Novak Djokovic needed five sets to overcome Rafael Nadal in the second semi-final of the 2018 Wimbledon to make it to the final. He won 6-4, 3-6, 7-6, 3-6, 10-8 to seal his berth in the title-decider and will now take on Kevin Anderson for his fourth Wimbledon title.
Surprisingly, perhaps, neither of these players have been at this stage of the tournament for several years – Djokovic is in his first semi-final since 2015, whilst you have to go back to 2011 for the last time Nadal got this far in the event.
Having reached this stage though, both men will feel they have an excellent chance of lifting the cup itself on Sunday afternoon, given that, with all due respect to the players involved, they will regard either of the other semi-finalists, Kevin Anderson and John Isner, as eminently beatable.
For Djokovic, in particular, it is a welcome return to the limelight, after a nightmare two years, which has seen him plummet down the world rankings, after a troublesome elbow injury and some off-court personal issues. However, in defeating Kei Nishikori, he has reached his 32nd Grand Slam semi-final, a mark some doubted he would ever reach at the height of his problems.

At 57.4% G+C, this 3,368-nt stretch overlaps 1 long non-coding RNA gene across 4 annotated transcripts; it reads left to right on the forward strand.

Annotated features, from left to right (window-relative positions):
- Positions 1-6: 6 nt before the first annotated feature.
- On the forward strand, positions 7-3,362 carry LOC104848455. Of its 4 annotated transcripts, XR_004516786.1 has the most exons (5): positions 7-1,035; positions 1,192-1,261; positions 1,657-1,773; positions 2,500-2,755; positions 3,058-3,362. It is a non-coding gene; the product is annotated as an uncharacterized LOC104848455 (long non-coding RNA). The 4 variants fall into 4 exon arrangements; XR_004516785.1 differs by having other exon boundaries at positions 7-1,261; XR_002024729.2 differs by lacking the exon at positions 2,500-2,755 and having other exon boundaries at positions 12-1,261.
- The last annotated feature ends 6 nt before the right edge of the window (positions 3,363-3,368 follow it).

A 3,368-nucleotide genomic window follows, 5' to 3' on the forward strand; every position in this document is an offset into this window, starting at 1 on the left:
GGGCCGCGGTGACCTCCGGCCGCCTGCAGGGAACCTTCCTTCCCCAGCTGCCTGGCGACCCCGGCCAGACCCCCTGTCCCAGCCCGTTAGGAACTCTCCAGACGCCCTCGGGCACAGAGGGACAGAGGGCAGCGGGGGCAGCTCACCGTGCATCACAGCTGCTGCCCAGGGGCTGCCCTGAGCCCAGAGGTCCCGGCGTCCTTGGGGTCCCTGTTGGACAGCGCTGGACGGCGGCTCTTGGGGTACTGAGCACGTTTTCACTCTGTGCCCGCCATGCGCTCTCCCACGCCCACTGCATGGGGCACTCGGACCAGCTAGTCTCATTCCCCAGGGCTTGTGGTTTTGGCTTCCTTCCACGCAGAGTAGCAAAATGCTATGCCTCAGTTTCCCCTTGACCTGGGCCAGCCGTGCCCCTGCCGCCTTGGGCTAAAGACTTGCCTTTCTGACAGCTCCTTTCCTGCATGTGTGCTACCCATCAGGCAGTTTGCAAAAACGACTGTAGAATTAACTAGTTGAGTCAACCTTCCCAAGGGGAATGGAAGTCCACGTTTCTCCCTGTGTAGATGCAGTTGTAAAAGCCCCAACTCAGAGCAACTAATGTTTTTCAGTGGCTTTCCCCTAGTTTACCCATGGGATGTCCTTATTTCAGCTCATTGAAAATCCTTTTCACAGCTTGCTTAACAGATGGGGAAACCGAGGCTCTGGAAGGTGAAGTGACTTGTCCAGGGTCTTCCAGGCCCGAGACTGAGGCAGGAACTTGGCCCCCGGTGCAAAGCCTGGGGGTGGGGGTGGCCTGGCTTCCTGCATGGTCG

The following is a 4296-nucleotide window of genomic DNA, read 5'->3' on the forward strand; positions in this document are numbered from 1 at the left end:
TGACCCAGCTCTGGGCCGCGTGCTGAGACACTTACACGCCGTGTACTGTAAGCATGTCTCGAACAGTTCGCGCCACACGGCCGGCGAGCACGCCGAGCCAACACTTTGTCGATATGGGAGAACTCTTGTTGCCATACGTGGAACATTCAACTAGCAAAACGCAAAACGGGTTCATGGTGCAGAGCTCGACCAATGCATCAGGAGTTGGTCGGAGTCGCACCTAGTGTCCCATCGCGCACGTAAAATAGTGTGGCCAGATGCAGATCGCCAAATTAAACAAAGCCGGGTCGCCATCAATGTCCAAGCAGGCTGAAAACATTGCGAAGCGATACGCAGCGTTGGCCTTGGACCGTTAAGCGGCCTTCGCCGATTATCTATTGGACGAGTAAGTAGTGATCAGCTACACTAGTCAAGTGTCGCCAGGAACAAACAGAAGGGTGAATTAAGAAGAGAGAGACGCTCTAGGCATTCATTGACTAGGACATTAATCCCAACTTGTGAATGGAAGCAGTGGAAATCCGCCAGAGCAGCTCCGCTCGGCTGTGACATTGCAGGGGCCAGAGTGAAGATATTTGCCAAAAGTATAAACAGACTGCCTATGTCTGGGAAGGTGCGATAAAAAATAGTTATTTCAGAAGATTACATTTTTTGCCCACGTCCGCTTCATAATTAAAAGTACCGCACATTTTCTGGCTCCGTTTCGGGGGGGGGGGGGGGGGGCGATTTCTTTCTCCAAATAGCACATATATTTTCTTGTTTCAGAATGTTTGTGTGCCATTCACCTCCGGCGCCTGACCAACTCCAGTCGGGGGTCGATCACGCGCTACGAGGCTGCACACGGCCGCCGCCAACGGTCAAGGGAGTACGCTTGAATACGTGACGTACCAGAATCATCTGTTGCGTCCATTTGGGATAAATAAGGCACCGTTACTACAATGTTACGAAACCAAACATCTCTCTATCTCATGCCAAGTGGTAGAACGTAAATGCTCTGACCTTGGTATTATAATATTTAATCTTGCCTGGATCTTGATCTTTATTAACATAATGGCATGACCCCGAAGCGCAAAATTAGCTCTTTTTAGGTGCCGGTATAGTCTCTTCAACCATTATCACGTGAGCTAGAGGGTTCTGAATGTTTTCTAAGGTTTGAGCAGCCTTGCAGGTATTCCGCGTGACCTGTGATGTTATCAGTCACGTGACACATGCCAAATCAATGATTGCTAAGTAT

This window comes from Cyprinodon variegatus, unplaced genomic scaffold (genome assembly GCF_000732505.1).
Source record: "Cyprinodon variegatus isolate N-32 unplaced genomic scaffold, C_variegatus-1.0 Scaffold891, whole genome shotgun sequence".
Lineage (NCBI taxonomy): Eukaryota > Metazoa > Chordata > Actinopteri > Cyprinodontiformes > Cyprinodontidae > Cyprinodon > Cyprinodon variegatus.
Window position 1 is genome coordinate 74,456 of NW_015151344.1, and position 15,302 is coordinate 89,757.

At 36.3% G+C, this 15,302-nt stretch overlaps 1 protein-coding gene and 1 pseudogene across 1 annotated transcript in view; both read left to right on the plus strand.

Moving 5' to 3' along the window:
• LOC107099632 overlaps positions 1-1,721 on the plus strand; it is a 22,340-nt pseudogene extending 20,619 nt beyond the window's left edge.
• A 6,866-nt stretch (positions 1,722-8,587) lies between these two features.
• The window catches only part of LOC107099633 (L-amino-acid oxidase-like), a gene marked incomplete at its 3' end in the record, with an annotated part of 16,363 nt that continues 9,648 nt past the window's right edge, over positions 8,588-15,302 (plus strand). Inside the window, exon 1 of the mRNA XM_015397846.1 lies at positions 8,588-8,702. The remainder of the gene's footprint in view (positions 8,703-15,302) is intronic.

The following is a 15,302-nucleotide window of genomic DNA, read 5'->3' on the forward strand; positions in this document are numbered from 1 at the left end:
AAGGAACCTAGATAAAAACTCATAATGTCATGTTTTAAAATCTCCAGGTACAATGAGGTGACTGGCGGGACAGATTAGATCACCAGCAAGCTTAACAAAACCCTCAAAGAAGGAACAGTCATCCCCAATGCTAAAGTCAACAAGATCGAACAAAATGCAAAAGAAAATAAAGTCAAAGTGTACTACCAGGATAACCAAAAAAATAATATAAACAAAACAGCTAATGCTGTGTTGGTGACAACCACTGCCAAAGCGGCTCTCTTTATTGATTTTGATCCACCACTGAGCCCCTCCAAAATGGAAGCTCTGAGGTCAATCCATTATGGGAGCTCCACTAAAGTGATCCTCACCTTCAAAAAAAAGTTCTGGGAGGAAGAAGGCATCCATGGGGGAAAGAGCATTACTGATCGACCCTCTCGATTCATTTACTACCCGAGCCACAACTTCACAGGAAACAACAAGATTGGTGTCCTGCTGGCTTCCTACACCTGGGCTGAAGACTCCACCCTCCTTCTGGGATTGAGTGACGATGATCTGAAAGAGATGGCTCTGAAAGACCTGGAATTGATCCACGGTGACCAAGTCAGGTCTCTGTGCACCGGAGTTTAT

Nadal, meanwhile, has the opportunity to close the gap further to Roger Federer when it comes to Grand Slam titles won, and he will be most people’s favourite to do so.
He was taken to the very limit by Juan Martin del Potro in their epic Quarter-Final battle which lasted almost five hours but, for a man so adept on clay, stamina will not be an issue, and he will be fully recovered by the time the match starts.
The head-to-head record of the two men is almost identical – 26 wins to Djokovic as opposed to 25 to Nadal, although their two meetings so far this year have both been won by the Spaniard, albeit on his favourite surface of clay.
Their last meeting on grass, however, was the 2011 Wimbledon Final, which the Serb won in 4 sets.
Much may depend on which Novak Djokovic turns up on Friday. If it is the player who has struggled for the past two years with on and off the court demons, then Nadal will win easily. If, however, it is the man with 12 Grand Slam titles to his name, then spectators could be in for a classic.